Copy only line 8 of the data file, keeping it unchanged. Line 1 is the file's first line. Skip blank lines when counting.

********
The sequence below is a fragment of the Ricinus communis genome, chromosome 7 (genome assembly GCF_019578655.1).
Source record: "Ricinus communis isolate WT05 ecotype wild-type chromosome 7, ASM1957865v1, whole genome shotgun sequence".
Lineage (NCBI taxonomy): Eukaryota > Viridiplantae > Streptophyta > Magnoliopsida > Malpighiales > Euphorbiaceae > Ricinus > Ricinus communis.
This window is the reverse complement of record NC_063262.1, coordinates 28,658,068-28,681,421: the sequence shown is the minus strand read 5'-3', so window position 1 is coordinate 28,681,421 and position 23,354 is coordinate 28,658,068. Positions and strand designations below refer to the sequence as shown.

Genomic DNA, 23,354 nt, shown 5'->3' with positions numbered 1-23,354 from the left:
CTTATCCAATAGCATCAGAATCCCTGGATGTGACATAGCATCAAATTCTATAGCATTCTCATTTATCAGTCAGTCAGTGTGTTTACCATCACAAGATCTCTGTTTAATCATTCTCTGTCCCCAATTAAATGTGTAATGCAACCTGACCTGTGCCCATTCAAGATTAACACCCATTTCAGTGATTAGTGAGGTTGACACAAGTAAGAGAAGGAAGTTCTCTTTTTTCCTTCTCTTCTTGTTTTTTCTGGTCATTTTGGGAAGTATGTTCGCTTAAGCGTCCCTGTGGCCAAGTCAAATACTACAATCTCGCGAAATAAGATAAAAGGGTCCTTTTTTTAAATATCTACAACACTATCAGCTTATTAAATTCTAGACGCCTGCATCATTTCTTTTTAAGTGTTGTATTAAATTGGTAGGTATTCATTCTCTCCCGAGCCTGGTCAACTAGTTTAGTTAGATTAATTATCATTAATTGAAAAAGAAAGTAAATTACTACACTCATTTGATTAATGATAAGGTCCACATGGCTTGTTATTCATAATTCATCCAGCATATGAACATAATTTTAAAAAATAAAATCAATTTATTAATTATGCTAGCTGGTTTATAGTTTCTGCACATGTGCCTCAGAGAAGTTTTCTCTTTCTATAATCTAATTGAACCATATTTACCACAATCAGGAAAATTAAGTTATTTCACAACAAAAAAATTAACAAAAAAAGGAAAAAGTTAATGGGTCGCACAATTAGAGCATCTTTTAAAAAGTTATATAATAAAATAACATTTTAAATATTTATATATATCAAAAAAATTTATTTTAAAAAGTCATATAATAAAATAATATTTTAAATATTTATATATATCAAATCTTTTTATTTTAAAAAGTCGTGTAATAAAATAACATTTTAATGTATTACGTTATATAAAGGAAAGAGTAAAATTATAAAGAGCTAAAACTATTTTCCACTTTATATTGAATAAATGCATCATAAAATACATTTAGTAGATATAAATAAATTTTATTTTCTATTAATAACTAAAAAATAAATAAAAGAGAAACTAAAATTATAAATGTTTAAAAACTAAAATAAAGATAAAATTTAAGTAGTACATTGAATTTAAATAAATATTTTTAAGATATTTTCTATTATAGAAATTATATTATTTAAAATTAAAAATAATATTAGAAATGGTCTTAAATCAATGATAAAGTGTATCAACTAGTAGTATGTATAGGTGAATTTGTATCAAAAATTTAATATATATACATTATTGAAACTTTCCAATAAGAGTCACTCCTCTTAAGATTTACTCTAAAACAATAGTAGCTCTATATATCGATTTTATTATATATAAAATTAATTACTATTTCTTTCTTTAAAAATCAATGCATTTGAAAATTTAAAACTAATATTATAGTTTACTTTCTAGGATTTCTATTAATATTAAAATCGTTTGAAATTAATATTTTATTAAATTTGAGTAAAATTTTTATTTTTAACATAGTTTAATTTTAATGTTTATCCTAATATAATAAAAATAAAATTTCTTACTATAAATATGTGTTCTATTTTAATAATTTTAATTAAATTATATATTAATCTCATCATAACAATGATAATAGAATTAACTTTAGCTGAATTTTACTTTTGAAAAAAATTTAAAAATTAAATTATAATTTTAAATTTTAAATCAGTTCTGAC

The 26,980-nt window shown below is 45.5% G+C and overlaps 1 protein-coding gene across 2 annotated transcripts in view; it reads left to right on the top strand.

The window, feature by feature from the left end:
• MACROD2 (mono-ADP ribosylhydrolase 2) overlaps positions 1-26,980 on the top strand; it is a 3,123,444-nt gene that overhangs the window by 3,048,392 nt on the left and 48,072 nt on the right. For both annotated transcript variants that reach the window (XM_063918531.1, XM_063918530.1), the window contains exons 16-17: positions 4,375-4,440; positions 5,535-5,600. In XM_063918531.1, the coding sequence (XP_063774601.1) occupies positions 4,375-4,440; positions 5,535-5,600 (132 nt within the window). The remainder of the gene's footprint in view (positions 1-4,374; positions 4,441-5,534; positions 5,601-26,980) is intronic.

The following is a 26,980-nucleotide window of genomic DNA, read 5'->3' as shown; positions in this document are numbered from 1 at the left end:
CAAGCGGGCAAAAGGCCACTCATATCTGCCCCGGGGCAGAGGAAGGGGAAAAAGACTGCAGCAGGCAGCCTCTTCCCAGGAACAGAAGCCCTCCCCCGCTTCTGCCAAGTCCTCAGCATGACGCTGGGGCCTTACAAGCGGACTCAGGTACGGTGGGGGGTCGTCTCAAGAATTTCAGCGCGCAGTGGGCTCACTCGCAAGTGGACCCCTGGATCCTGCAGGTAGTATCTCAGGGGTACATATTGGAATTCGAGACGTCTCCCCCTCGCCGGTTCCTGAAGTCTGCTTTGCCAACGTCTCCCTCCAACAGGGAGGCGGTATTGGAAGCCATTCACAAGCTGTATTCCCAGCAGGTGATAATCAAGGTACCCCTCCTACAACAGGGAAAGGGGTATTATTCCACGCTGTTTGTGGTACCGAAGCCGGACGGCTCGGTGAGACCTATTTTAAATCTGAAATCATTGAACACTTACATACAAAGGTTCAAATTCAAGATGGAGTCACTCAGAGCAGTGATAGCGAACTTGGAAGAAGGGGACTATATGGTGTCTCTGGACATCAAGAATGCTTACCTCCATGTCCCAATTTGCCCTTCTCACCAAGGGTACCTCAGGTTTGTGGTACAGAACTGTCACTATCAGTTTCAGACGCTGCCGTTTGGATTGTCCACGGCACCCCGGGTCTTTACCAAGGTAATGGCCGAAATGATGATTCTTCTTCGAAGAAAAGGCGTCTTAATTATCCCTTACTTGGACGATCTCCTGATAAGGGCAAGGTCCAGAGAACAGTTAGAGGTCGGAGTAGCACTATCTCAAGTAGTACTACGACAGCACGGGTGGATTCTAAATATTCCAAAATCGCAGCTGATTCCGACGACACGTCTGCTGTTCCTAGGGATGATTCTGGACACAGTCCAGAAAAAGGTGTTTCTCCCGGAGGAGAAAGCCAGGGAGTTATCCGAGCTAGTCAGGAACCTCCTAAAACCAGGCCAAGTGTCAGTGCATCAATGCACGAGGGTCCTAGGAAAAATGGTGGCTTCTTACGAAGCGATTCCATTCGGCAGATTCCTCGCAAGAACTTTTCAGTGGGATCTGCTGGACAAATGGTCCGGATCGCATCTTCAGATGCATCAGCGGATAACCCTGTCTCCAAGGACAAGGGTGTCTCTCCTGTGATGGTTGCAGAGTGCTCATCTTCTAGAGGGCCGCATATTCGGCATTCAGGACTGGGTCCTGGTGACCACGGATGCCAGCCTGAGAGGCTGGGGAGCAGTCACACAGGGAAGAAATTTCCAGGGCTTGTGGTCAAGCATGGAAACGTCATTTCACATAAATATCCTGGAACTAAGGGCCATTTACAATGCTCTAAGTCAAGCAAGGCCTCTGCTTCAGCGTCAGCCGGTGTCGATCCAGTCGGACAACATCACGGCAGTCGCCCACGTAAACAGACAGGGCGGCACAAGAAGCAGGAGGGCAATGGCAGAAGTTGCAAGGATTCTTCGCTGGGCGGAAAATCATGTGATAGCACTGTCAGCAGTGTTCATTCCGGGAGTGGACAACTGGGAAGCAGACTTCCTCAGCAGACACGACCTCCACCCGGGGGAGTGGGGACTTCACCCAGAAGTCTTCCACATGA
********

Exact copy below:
The window, feature by feature from the left end: